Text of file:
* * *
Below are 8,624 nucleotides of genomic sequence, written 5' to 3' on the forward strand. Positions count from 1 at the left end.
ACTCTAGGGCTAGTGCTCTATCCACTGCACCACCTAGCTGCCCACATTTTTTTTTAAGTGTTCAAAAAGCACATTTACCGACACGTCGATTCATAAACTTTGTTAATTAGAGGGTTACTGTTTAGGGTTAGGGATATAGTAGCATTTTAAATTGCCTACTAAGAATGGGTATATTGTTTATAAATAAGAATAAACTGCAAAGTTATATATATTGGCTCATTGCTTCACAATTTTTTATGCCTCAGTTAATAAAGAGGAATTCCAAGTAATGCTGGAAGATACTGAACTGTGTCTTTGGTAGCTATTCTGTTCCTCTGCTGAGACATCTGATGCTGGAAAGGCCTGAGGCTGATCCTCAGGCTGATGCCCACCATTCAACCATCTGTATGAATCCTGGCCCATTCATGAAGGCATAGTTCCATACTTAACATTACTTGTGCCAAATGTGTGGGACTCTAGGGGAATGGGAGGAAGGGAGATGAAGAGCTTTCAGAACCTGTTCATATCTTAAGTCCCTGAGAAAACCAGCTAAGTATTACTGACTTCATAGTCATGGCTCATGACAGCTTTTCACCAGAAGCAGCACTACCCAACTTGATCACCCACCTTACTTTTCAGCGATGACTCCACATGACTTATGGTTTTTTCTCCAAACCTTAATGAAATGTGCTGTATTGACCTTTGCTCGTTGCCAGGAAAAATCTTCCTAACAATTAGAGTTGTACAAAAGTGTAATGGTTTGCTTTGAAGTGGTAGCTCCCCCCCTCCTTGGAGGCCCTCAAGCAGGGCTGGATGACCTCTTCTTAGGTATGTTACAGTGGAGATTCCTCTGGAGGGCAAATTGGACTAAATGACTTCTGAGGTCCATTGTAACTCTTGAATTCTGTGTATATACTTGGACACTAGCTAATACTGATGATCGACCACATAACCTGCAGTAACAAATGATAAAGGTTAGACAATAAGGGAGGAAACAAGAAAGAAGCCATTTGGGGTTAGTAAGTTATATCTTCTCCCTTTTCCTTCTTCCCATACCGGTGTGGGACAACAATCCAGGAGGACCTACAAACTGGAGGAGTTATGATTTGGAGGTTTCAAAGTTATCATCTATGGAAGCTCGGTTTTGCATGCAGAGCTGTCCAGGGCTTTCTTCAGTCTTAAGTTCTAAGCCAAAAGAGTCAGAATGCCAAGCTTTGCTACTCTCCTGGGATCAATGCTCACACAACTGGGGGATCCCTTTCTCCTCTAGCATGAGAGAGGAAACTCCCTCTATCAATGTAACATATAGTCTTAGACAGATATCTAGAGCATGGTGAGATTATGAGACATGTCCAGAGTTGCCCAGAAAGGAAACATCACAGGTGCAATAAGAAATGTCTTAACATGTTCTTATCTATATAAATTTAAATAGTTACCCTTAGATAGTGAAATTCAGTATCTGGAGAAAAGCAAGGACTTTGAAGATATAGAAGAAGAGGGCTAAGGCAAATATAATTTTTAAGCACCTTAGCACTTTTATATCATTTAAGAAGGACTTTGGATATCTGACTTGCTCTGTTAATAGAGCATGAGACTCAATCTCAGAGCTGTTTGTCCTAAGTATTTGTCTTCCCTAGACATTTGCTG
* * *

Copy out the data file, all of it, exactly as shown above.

Below are 8,624 nucleotides of genomic sequence, written 5' to 3' on the forward strand. Positions count from 1 at the left end.
ACTCTAGGGCTAGTGCTCTATCCACTGCACCACCTAGCTGCCCACATTTTTTTTTAAGTGTTCAAAAAGCACATTTACCGACACGTCGATTCATAAACTTTGTTAATTAGAGGGTTACTGTTTAGGGTTAGGGATATAGTAGCATTTTAAATTGCCTACTAAGAATGGGTATATTGTTTATAAATAAGAATAAACTGCAAAGTTATATATATTGGCTCATTGCTTCACAATTTTTTATGCCTCAGTTAATAAAGAGGAATTCCAAGTAATGCTGGAAGATACTGAACTGTGTCTTTGGTAGCTATTCTGTTCCTCTGCTGAGACATCTGATGCTGGAAAGGCCTGAGGCTGATCCTCAGGCTGATGCCCACCATTCAACCATCTGTATGAATCCTGGCCCATTCATGAAGGCATAGTTCCATACTTAACATTACTTGTGCCAAATGTGTGGGACTCTAGGGGAATGGGAGGAAGGGAGATGAAGAGCTTTCAGAACCTGTTCATATCTTAAGTCCCTGAGAAAACCAGCTAAGTATTACTGACTTCATAGTCATGGCTCATGACAGCTTTTCACCAGAAGCAGCACTACCCAACTTGATCACCCACCTTACTTTTCAGCGATGACTCCACATGACTTATGGTTTTTTCTCCAAACCTTAATGAAATGTGCTGTATTGACCTTTGCTCGTTGCCAGGAAAAATCTTCCTAACAATTAGAGTTGTACAAAAGTGTAATGGTTTGCTTTGAAGTGGTAGCTCCCCCCCTCCTTGGAGGCCCTCAAGCAGGGCTGGATGACCTCTTCTTAGGTATGTTACAGTGGAGATTCCTCTGGAGGGCAAATTGGACTAAATGACTTCTGAGGTCCATTGTAACTCTTGAATTCTGTGTATATACTTGGACACTAGCTAATACTGATGATCGACCACATAACCTGCAGTAACAAATGATAAAGGTTAGACAATAAGGGAGGAAACAAGAAAGAAGCCATTTGGGGTTAGTAAGTTATATCTTCTCCCTTTTCCTTCTTCCCATACCGGTGTGGGACAACAATCCAGGAGGACCTACAAACTGGAGGAGTTATGATTTGGAGGTTTCAAAGTTATCATCTATGGAAGCTCGGTTTTGCATGCAGAGCTGTCCAGGGCTTTCTTCAGTCTTAAGTTCTAAGCCAAAAGAGTCAGAATGCCAAGCTTTGCTACTCTCCTGGGATCAATGCTCACACAACTGGGGGATCCCTTTCTCCTCTAGCATGAGAGAGGAAACTCCCTCTATCAATGTAACATATAGTCTTAGACAGATATCTAGAGCATGGTGAGATTATGAGACATGTCCAGAGTTGCCCAGAAAGGAAACATCACAGGTGCAATAAGAAATGTCTTAACATGTTCTTATCTATATAAATTTAAATAGTTACCCTTAGATAGTGAAATTCAGTATCTGGAGAAAAGCAAGGACTTTGAAGATATAGAAGAAGAGGGCTAAGGCAAATATAATTTTTAAGCACCTTAGCACTTTTATATCATTTAAGAAGGACTTTGGATATCTGACTTGCTCTGTTAATAGAGCATGAGACTCAATCTCAGAGCTGTTTGTCCTAAGTATTTGTCTTCCCTAGACATTTGCTG